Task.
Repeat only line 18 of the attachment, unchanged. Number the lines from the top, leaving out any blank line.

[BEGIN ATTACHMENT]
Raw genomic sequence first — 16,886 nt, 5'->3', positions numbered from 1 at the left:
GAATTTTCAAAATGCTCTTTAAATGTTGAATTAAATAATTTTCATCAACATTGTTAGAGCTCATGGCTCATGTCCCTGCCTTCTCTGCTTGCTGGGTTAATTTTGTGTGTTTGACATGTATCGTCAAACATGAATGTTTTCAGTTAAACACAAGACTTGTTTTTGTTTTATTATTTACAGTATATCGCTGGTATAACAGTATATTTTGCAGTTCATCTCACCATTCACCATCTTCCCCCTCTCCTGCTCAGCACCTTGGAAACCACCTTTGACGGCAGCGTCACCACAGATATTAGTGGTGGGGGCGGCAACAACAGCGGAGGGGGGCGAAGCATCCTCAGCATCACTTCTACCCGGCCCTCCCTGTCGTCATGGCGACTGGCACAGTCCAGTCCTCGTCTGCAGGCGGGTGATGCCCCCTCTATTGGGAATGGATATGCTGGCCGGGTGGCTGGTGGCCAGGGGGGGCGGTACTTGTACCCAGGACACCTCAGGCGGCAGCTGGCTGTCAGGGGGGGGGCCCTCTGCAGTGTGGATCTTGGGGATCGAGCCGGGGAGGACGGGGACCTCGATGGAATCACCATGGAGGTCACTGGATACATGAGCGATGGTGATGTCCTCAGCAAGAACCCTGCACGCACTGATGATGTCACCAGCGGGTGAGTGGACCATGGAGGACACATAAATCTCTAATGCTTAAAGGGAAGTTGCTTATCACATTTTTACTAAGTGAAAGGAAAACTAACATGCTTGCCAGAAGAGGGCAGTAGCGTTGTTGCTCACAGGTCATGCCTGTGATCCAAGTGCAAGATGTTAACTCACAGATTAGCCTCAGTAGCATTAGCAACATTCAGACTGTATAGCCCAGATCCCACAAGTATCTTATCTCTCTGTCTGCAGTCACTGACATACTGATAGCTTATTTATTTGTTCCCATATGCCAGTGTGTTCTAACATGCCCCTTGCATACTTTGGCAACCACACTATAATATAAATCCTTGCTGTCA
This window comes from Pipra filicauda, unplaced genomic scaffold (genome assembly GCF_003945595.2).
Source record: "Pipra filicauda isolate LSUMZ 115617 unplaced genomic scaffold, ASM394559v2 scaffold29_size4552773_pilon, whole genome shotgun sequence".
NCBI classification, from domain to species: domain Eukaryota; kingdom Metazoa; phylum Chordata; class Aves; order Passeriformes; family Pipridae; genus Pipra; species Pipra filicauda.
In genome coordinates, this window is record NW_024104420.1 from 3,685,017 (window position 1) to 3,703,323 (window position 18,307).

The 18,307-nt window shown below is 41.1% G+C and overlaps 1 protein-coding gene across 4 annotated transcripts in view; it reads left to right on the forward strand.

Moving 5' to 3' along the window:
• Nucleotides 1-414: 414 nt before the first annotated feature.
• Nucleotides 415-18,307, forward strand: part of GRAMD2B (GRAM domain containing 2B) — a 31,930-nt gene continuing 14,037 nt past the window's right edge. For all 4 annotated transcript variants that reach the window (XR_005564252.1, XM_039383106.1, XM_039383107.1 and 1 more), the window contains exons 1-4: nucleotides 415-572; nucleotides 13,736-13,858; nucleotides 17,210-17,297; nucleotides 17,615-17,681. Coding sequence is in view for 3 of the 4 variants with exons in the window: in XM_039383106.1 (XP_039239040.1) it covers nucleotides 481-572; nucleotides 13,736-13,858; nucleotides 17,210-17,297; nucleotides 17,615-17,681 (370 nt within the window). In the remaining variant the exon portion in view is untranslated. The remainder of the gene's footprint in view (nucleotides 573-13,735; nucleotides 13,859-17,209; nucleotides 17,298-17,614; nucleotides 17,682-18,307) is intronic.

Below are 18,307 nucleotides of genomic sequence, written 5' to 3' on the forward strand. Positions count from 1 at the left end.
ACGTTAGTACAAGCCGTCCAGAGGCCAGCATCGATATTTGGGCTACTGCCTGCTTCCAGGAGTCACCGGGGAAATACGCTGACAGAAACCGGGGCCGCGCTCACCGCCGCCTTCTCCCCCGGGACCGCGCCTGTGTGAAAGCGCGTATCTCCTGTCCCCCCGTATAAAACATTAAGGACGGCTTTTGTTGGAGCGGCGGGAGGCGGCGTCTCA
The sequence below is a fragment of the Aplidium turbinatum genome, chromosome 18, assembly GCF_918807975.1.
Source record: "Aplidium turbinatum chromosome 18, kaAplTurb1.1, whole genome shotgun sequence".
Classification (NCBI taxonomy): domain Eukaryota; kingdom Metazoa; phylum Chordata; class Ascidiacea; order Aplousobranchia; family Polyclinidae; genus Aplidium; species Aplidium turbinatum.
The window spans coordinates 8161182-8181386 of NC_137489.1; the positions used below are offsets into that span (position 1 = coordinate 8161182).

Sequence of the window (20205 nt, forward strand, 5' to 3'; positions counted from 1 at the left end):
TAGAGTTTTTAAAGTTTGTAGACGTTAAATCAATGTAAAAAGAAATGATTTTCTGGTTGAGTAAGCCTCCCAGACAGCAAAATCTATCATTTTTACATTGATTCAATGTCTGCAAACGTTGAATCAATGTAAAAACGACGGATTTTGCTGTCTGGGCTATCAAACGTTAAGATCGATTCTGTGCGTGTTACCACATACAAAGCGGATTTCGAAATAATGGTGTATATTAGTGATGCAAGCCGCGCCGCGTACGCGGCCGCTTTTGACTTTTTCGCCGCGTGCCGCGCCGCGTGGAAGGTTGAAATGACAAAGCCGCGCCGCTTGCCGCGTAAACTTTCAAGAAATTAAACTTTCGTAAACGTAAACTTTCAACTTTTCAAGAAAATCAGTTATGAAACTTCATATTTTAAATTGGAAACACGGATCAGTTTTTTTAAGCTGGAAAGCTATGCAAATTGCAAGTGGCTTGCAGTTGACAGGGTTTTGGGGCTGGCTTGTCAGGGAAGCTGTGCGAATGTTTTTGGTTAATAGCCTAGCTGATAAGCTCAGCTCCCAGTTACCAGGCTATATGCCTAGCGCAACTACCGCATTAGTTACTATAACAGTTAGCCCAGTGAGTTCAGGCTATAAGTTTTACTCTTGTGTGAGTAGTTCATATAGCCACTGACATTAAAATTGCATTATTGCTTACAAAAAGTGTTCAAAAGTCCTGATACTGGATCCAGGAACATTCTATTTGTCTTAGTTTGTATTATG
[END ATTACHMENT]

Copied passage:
TAGAGTTTTTAAAGTTTGTAGACGTTAAATCAATGTAAAAAGAAATGATTTTCTGGTTGAGTAAGCCTCCCAGACAGCAAAATCTATCATTTTTACATTGATTCAATGTCTGCAAACGTTGAATCAATGTAAAAACGACGGATTTTGCTGTCTGGGCTATCAAACGTTAAGATCGATTCTGTGCGTGTTACCACATACAAAGCGGATTTCGAAATAATGGTGTATATTAGTGATGCAAGCCGCGCCGCGTACGCGGCCGCTTTTGACTTTTTCGCCGCGTGCCGCGCCGCGTGGAAGGTTGAAATGACAAAGCCGCGCCGCTTGCCGCGTAAACTTTCAAGAAATTAAACTTTCGTAAACGTAAACTTTCAACTTTTCAAGAAAATCAGTTATGAAACTTCATATTTTAAATTGGAAACACGGATCAGTTTTTTTAAGCTGGAAAGCTATGCAAATTGCAAGTGGCTTGCAGTTGACAGGGTTTTGGGGCTGGCTTGTCAGGGAAGCTGTGCGAATGTTTTTGGTTAATAGCCTAGCTGATAAGCTCAGCTCCCAGTTACCAGGCTATATGCCTAGCGCAACTACCGCATTAGTTACTATAACAGTTAGCCCAGTGAGTTCAGGCTATAAGTTTTACTCTTGTGTGAGTAGTTCATATAGCCACTGACATTAAAATTGCATTATTGCTTACAAAAAGTGTTCAAAAGTCCTGATACTGGATCCAGGAACATTCTATTTGTCTTAGTTTGTATTATG